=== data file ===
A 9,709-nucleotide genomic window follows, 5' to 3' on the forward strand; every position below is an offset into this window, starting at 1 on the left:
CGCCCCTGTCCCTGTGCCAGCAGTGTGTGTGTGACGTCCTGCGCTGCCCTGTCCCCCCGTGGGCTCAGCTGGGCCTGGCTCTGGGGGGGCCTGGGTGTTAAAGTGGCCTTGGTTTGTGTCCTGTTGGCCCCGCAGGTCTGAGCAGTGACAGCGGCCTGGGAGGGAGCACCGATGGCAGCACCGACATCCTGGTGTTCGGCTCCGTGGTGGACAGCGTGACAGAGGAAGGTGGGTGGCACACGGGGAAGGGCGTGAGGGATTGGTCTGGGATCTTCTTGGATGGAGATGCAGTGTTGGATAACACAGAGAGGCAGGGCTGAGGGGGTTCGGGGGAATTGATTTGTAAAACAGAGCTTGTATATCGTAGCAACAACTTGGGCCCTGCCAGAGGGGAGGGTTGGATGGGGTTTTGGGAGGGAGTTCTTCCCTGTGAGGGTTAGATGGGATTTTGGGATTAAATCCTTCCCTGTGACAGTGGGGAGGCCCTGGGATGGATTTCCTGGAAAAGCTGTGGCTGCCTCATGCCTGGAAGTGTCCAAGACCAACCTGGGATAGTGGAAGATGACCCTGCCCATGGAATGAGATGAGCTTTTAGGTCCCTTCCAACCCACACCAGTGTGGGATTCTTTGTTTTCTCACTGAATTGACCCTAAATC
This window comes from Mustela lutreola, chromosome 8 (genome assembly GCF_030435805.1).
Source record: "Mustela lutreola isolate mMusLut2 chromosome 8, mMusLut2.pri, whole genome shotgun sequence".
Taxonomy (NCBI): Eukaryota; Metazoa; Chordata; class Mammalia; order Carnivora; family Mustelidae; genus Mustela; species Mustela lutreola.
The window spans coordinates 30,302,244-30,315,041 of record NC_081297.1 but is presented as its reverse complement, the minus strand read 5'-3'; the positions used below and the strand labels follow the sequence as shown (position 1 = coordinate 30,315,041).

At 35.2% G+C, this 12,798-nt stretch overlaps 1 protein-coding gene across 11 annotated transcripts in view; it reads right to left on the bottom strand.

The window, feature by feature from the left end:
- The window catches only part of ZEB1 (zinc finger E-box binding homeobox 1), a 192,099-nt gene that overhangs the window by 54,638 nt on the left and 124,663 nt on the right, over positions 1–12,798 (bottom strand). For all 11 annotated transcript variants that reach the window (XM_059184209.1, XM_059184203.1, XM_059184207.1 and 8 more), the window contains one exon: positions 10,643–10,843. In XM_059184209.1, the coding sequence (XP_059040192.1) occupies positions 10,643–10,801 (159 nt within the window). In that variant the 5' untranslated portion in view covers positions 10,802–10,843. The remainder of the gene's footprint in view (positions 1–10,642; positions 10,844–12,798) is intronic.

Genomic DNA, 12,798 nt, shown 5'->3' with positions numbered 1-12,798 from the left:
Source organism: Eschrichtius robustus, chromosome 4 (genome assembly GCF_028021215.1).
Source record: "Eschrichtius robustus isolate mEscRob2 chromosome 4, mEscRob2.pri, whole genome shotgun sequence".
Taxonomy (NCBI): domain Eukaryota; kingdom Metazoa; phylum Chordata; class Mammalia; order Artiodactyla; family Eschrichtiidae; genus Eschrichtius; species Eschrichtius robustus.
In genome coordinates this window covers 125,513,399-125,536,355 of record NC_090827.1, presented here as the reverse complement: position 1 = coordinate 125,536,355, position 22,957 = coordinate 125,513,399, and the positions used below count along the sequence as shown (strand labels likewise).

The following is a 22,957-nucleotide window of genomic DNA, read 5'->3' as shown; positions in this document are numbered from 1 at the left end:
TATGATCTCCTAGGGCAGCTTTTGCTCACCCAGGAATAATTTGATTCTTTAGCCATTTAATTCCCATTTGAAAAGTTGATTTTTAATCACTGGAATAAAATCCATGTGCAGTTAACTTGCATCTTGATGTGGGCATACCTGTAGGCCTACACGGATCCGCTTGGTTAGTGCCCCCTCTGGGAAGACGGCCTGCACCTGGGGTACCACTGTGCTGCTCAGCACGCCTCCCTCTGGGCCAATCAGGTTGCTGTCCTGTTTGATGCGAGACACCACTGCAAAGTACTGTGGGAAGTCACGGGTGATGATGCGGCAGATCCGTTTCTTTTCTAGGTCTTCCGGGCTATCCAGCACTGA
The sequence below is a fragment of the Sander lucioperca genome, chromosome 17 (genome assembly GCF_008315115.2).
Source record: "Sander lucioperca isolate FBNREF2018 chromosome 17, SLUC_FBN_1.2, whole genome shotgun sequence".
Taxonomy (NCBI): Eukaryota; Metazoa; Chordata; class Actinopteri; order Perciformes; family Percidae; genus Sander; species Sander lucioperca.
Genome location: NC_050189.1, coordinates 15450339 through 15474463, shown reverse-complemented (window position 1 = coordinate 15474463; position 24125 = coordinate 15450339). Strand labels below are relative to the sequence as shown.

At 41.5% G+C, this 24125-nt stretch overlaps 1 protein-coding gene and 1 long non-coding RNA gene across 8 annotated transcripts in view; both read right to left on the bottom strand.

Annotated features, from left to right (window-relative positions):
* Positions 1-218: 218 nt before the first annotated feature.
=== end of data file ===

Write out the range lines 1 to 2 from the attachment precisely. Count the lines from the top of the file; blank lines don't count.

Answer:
A 9,709-nucleotide genomic window follows, 5' to 3' on the forward strand; every position below is an offset into this window, starting at 1 on the left:
CGCCCCTGTCCCTGTGCCAGCAGTGTGTGTGTGACGTCCTGCGCTGCCCTGTCCCCCCGTGGGCTCAGCTGGGCCTGGCTCTGGGGGGGCCTGGGTGTTAAAGTGGCCTTGGTTTGTGTCCTGTTGGCCCCGCAGGTCTGAGCAGTGACAGCGGCCTGGGAGGGAGCACCGATGGCAGCACCGACATCCTGGTGTTCGGCTCCGTGGTGGACAGCGTGACAGAGGAAGGTGGGTGGCACACGGGGAAGGGCGTGAGGGATTGGTCTGGGATCTTCTTGGATGGAGATGCAGTGTTGGATAACACAGAGAGGCAGGGCTGAGGGGGTTCGGGGGAATTGATTTGTAAAACAGAGCTTGTATATCGTAGCAACAACTTGGGCCCTGCCAGAGGGGAGGGTTGGATGGGGTTTTGGGAGGGAGTTCTTCCCTGTGAGGGTTAGATGGGATTTTGGGATTAAATCCTTCCCTGTGACAGTGGGGAGGCCCTGGGATGGATTTCCTGGAAAAGCTGTGGCTGCCTCATGCCTGGAAGTGTCCAAGACCAACCTGGGATAGTGGAAGATGACCCTGCCCATGGAATGAGATGAGCTTTTAGGTCCCTTCCAACCCACACCAGTGTGGGATTCTTTGTTTTCTCACTGAATTGACCCTAAATC